SIDS…Sudden Infant Death Syndrome

SIDS…this is one of the most frightening topics for any parent to think about much less discuss. But since The American Academy of Pediatrics recommended that infants be put to sleep on their backs and not on their stomachs there has been quite a dramatic reduction in deaths from SIDS. In 2004 the incidence of SIDS was 1 in 1,800 babies would succumb to “sudden infant death” which was a drop from 1984 when it was 1 in 700.

SIDS is defined as the death of a healthy child before his first birthday. What is currently worrisome is the infant death rate from SIDS has remained fairly stable over the last several years and that the rate now is similar to that of 1998. There is uncertainty as to why this is…perhaps a difference in how these deaths are reported . One of the reasons is thought to be an increase in co-sleeping.

No matter what the reason, the fact that the rate is stable is not something that can be tolerated without taking some action.

It is thought that some babies are not able to arouse normally from sleep and then become oxygen deprived as they rebreathe their own carbon dioxide. This occurs more often when babies sleep on their stomachs. Increases in carbon dioxide slows down the heart rate and eventually leads to a respiratory then cardiac arrest.

So what are some of the things that a parent can do to prevent this from happening?

Here a few of the recommendations that appeared in an article in the January 2010 “Parents Magazine”

  • Babies are safest in their own sleeping space, crib, bassinet, or a co-sleeper attached or near to the parents’ bed.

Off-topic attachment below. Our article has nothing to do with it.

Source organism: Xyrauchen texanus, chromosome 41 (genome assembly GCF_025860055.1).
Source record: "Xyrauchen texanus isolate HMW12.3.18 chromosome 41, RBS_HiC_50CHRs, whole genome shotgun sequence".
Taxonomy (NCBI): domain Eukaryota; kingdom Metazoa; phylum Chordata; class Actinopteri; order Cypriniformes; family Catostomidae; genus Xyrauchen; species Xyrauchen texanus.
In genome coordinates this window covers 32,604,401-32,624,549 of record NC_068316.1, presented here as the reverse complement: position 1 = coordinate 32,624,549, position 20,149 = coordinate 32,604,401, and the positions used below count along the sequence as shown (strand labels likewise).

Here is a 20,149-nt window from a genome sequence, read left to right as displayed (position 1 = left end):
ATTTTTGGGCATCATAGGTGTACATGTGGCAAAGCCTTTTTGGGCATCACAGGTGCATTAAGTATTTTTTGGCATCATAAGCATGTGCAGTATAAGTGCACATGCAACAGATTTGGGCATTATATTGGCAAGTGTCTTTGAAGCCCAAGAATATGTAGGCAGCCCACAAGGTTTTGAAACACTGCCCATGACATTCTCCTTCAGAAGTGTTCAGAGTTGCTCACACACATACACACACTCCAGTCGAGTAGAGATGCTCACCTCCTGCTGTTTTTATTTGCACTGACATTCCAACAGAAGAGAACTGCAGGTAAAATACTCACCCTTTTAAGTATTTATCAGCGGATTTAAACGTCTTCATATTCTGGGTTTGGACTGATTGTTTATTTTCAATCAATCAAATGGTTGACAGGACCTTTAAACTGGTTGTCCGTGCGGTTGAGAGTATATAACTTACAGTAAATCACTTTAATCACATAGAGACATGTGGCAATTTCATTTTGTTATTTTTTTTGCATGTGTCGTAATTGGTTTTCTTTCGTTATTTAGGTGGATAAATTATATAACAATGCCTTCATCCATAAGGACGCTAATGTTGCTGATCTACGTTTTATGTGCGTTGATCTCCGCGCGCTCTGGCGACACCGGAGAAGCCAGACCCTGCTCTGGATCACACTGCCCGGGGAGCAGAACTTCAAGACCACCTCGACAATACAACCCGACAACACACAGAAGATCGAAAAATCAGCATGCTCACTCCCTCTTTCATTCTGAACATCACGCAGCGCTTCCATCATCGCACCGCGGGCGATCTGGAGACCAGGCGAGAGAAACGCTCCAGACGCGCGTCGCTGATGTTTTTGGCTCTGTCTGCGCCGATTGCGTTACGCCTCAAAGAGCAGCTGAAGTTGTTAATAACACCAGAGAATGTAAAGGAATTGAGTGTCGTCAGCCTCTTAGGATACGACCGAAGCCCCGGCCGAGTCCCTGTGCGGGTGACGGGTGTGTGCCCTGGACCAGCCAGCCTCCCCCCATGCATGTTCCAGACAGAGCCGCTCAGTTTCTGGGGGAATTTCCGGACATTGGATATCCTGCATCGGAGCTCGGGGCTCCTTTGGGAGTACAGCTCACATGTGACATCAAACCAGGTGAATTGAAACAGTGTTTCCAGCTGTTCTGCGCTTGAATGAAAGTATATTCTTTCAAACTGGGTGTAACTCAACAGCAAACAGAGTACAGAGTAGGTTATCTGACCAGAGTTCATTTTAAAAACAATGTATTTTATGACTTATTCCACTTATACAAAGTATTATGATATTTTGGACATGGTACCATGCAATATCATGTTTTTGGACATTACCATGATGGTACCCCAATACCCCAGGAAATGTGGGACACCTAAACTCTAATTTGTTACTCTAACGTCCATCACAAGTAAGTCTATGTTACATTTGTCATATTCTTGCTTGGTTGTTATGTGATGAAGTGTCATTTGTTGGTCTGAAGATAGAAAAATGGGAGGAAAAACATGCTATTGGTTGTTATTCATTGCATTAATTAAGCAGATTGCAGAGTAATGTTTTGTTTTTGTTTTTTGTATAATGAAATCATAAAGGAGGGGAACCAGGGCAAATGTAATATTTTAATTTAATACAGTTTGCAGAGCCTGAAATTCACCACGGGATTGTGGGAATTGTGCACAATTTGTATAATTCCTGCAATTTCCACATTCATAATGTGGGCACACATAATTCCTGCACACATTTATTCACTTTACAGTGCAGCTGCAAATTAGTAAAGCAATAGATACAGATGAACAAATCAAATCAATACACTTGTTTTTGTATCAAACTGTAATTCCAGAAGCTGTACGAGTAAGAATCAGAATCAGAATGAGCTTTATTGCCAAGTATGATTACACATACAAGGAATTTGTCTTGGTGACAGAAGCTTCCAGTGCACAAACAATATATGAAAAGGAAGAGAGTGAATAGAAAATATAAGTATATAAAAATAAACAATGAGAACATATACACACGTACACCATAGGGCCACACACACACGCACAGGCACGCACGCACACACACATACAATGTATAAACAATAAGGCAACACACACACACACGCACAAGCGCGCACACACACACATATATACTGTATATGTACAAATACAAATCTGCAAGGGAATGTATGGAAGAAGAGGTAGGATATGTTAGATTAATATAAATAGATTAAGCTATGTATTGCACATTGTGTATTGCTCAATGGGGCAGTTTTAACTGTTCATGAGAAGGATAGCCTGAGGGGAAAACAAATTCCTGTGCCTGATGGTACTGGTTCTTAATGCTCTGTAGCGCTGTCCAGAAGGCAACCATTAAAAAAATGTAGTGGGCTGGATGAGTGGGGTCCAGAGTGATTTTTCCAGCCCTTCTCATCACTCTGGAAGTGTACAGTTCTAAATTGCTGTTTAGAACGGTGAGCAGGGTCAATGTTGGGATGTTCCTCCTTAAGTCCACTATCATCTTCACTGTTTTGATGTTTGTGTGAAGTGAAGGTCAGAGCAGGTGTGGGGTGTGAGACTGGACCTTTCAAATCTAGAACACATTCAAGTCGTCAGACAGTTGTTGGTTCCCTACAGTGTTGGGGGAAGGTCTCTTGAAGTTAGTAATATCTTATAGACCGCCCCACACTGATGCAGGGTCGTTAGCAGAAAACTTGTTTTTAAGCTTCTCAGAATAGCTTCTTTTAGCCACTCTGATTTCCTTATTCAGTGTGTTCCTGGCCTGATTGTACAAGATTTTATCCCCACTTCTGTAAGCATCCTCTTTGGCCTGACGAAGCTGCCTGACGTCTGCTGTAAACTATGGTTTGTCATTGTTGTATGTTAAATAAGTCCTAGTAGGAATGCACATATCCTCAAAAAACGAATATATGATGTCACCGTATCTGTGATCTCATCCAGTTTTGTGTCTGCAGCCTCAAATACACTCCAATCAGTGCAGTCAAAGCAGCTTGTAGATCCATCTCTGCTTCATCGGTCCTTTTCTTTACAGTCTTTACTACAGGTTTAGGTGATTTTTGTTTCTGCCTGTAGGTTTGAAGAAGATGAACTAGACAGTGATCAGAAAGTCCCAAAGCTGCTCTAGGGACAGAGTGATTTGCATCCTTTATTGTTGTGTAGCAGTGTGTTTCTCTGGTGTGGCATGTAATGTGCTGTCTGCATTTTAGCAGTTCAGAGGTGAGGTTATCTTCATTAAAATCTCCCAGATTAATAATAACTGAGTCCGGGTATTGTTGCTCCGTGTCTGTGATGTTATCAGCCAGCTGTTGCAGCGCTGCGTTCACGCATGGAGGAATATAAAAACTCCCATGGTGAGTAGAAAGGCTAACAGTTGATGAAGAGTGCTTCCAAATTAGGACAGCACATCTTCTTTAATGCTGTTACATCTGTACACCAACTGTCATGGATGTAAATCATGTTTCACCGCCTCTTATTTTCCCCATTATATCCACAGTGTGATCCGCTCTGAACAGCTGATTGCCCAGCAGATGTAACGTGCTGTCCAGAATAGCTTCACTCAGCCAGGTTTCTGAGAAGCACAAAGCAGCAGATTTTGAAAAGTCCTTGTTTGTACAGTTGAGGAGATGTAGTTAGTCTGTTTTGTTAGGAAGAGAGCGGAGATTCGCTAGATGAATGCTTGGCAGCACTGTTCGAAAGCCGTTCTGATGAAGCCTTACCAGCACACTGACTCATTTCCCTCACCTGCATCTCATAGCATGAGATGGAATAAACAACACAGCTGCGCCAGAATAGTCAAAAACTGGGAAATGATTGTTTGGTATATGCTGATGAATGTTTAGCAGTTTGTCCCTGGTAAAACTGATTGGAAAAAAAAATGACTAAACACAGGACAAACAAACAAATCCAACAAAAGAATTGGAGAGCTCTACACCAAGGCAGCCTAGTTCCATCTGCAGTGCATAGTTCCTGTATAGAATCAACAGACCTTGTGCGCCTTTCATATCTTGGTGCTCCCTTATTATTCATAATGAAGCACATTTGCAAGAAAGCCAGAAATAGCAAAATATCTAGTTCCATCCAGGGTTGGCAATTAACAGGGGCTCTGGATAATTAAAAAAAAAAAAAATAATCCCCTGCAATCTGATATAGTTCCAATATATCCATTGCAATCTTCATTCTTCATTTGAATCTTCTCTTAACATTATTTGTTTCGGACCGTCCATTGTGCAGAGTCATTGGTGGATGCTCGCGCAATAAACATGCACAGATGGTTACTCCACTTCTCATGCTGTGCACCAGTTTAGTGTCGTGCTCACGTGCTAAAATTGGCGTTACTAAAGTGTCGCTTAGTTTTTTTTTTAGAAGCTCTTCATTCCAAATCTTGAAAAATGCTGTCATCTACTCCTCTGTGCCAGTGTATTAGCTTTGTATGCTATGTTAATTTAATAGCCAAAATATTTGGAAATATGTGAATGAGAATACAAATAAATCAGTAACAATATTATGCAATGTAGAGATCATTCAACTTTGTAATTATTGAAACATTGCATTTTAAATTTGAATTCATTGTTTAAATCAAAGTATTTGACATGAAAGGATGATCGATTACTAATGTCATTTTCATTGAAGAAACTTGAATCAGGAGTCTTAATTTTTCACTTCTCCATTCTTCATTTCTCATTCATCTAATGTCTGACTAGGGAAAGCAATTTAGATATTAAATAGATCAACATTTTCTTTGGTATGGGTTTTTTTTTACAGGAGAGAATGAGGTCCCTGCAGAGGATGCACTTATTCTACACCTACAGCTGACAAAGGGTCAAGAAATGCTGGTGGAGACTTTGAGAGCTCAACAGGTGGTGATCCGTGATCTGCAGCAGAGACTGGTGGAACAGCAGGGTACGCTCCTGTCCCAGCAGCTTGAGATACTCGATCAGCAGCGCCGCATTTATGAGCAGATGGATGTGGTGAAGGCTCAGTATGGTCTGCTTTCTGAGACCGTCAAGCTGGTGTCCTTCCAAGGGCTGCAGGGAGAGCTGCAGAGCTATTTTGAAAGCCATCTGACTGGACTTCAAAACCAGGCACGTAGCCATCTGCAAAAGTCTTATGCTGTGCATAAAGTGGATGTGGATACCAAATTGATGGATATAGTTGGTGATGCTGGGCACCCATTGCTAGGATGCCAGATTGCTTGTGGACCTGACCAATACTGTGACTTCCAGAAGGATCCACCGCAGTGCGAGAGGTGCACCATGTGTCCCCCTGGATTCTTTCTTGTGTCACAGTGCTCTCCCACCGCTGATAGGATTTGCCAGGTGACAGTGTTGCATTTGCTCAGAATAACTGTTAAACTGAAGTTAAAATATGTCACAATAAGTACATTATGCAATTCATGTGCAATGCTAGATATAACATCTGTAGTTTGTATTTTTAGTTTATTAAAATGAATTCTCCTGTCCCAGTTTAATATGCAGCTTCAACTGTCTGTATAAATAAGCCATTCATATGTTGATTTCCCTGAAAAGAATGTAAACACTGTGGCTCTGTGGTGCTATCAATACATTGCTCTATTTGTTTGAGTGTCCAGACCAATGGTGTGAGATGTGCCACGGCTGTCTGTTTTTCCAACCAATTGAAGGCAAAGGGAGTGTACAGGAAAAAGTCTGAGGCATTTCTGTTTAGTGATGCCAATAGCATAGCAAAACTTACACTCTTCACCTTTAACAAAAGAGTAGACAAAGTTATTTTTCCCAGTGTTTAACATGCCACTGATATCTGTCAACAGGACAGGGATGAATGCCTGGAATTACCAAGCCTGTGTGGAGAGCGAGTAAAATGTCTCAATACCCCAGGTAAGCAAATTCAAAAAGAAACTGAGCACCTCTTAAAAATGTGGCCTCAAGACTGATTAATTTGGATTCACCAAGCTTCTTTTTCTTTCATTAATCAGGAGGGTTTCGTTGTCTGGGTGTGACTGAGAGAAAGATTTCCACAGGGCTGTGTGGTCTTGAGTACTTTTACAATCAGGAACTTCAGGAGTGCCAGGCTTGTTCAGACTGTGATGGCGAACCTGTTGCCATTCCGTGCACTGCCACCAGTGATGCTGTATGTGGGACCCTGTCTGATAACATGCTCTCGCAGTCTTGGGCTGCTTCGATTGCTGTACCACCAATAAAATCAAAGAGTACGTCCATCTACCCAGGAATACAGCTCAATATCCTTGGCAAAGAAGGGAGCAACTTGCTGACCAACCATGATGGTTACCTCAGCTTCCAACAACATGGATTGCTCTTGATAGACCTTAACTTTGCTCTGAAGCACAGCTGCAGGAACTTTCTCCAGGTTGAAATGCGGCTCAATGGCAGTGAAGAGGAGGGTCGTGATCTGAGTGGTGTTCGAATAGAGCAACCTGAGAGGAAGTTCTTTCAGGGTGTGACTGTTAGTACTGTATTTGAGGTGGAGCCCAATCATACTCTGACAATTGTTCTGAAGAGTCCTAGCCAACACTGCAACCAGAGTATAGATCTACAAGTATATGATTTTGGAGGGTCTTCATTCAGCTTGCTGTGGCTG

• American Academy of Pediatrics advises against bedsharing.
  • Put your baby to sleep flat on his back, babies put to sleep even on their sides tend to roll onto to their tummies thus increasing their risk for SIDS
  • Keep the crib free of soft objects, pillows, quilts and toys for the entire first year of baby’s life
  • If you need crib bumpers use ones with breathable holes only
  • Stop smoking during pregnancy and do not smoke after the baby is born…this increases a baby’s risk for SIDS
  • Do not share your bed with your infant for the entire first year of your baby’s life
  • Keep your baby in your room …there has been research that has found a decrease in the risk of SIDS when the mom is nearby at least in the first 6 months of life.
  • Give baby a pacifier…babies who suck on a pacifier do not sleep as soundly therefore reducing their risk of SIDS by two thirds compared to babies who sleep without a pacifier.
  • Breastfeed…in some studies done recently breastfeeding has been found to be protective but the reason this is so is still unclear.
  • Keep baby’s room cool at around  68 degrees. A fan on in the room has also been found to be SIDS preventative as it keeps air flowing in the room and therefore less carbon dioxide will build up around the baby’s face.
  • Avoid wedge-shape sleep positioners…baby can slide off and suffocate against it.
  • Involve caregivers….this is very important as it is found that baby’s who are used to sleeping on their backs are more prone to SIDS if put to sleep on their stomachs, as they are not used to the build up of carbon dioxide around them. Well meaning caregivers may think they are doing a good thing by letting baby sleep on their stomachs. Make sure to inform them of the importance of back sleeping.

Hopefully this has been informative and taken some of the fear and worry from you by becoming aware of what you can do to help prevent SIDS.

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